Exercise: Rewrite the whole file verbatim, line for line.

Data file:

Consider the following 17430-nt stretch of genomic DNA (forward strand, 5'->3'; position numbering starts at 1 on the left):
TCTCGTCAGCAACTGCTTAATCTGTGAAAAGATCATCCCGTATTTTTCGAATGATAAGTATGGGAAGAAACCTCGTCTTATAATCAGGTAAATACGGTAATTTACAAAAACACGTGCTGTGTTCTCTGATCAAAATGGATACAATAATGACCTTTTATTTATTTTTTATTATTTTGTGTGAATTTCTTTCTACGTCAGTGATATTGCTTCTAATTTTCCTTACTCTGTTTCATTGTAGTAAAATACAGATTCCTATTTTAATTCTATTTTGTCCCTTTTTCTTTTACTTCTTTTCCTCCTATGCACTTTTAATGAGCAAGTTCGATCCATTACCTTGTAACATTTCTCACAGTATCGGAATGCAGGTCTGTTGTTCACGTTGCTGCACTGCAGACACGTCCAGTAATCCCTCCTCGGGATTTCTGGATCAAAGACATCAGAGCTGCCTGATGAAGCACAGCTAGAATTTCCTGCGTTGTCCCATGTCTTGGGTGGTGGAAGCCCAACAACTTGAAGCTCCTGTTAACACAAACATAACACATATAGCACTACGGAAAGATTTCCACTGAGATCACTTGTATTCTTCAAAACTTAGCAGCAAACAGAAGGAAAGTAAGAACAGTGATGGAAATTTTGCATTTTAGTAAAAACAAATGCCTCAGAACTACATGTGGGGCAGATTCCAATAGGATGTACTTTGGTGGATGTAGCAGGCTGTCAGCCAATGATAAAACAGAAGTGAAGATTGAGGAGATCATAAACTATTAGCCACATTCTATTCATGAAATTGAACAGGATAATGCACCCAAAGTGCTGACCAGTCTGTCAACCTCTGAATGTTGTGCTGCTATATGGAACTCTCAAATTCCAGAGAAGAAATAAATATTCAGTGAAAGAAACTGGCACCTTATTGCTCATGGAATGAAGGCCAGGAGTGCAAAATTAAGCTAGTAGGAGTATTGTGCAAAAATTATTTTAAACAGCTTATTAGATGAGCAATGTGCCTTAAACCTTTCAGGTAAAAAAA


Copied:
Consider the following 17430-nt stretch of genomic DNA (forward strand, 5'->3'; position numbering starts at 1 on the left):
TCTCGTCAGCAACTGCTTAATCTGTGAAAAGATCATCCCGTATTTTTCGAATGATAAGTATGGGAAGAAACCTCGTCTTATAATCAGGTAAATACGGTAATTTACAAAAACACGTGCTGTGTTCTCTGATCAAAATGGATACAATAATGACCTTTTATTTATTTTTTATTATTTTGTGTGAATTTCTTTCTACGTCAGTGATATTGCTTCTAATTTTCCTTACTCTGTTTCATTGTAGTAAAATACAGATTCCTATTTTAATTCTATTTTGTCCCTTTTTCTTTTACTTCTTTTCCTCCTATGCACTTTTAATGAGCAAGTTCGATCCATTACCTTGTAACATTTCTCACAGTATCGGAATGCAGGTCTGTTGTTCACGTTGCTGCACTGCAGACACGTCCAGTAATCCCTCCTCGGGATTTCTGGATCAAAGACATCAGAGCTGCCTGATGAAGCACAGCTAGAATTTCCTGCGTTGTCCCATGTCTTGGGTGGTGGAAGCCCAACAACTTGAAGCTCCTGTTAACACAAACATAACACATATAGCACTACGGAAAGATTTCCACTGAGATCACTTGTATTCTTCAAAACTTAGCAGCAAACAGAAGGAAAGTAAGAACAGTGATGGAAATTTTGCATTTTAGTAAAAACAAATGCCTCAGAACTACATGTGGGGCAGATTCCAATAGGATGTACTTTGGTGGATGTAGCAGGCTGTCAGCCAATGATAAAACAGAAGTGAAGATTGAGGAGATCATAAACTATTAGCCACATTCTATTCATGAAATTGAACAGGATAATGCACCCAAAGTGCTGACCAGTCTGTCAACCTCTGAATGTTGTGCTGCTATATGGAACTCTCAAATTCCAGAGAAGAAATAAATATTCAGTGAAAGAAACTGGCACCTTATTGCTCATGGAATGAAGGCCAGGAGTGCAAAATTAAGCTAGTAGGAGTATTGTGCAAAAATTATTTTAAACAGCTTATTAGATGAGCAATGTGCCTTAAACCTTTCAGGTAAAAAAA